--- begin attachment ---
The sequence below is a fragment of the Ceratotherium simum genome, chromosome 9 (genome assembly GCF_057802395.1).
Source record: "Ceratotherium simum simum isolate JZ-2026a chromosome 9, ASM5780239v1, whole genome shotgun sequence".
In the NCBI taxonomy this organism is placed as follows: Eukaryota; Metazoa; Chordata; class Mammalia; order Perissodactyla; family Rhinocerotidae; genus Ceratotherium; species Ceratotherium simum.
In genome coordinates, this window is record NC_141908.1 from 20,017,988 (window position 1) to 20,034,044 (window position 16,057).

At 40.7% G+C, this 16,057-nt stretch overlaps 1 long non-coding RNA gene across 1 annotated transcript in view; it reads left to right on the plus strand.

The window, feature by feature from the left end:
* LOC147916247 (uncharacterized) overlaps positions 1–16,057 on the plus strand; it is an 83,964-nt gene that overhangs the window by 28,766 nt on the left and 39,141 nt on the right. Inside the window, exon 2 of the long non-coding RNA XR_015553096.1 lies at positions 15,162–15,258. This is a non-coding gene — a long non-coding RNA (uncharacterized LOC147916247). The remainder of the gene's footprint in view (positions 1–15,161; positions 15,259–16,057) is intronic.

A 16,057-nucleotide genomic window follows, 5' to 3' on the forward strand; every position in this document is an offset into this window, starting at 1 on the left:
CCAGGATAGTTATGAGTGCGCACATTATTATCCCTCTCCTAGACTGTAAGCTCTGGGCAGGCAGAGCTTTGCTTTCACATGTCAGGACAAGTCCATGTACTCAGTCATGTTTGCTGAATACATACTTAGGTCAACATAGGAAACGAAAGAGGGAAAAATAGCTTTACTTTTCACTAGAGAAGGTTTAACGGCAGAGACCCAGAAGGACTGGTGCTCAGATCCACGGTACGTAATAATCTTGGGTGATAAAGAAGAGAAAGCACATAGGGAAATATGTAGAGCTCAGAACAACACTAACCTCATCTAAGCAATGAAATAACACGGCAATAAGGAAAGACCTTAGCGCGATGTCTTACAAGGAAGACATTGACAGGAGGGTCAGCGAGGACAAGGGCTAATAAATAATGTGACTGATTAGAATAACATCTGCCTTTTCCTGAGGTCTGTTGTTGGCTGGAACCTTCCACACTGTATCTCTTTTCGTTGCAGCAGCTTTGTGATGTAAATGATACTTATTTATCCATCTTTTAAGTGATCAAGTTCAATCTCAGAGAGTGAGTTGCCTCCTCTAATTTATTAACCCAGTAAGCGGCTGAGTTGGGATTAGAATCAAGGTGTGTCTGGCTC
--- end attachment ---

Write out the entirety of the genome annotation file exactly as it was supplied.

The sequence below is a fragment of the Ceratotherium simum genome, chromosome 9 (genome assembly GCF_057802395.1).
Source record: "Ceratotherium simum simum isolate JZ-2026a chromosome 9, ASM5780239v1, whole genome shotgun sequence".
In the NCBI taxonomy this organism is placed as follows: Eukaryota; Metazoa; Chordata; class Mammalia; order Perissodactyla; family Rhinocerotidae; genus Ceratotherium; species Ceratotherium simum.
In genome coordinates, this window is record NC_141908.1 from 20,017,988 (window position 1) to 20,034,044 (window position 16,057).

At 40.7% G+C, this 16,057-nt stretch overlaps 1 long non-coding RNA gene across 1 annotated transcript in view; it reads left to right on the plus strand.

The window, feature by feature from the left end:
* LOC147916247 (uncharacterized) overlaps positions 1–16,057 on the plus strand; it is an 83,964-nt gene that overhangs the window by 28,766 nt on the left and 39,141 nt on the right. Inside the window, exon 2 of the long non-coding RNA XR_015553096.1 lies at positions 15,162–15,258. This is a non-coding gene — a long non-coding RNA (uncharacterized LOC147916247). The remainder of the gene's footprint in view (positions 1–15,161; positions 15,259–16,057) is intronic.

A 16,057-nucleotide genomic window follows, 5' to 3' on the forward strand; every position in this document is an offset into this window, starting at 1 on the left:
CCAGGATAGTTATGAGTGCGCACATTATTATCCCTCTCCTAGACTGTAAGCTCTGGGCAGGCAGAGCTTTGCTTTCACATGTCAGGACAAGTCCATGTACTCAGTCATGTTTGCTGAATACATACTTAGGTCAACATAGGAAACGAAAGAGGGAAAAATAGCTTTACTTTTCACTAGAGAAGGTTTAACGGCAGAGACCCAGAAGGACTGGTGCTCAGATCCACGGTACGTAATAATCTTGGGTGATAAAGAAGAGAAAGCACATAGGGAAATATGTAGAGCTCAGAACAACACTAACCTCATCTAAGCAATGAAATAACACGGCAATAAGGAAAGACCTTAGCGCGATGTCTTACAAGGAAGACATTGACAGGAGGGTCAGCGAGGACAAGGGCTAATAAATAATGTGACTGATTAGAATAACATCTGCCTTTTCCTGAGGTCTGTTGTTGGCTGGAACCTTCCACACTGTATCTCTTTTCGTTGCAGCAGCTTTGTGATGTAAATGATACTTATTTATCCATCTTTTAAGTGATCAAGTTCAATCTCAGAGAGTGAGTTGCCTCCTCTAATTTATTAACCCAGTAAGCGGCTGAGTTGGGATTAGAATCAAGGTGTGTCTGGCTC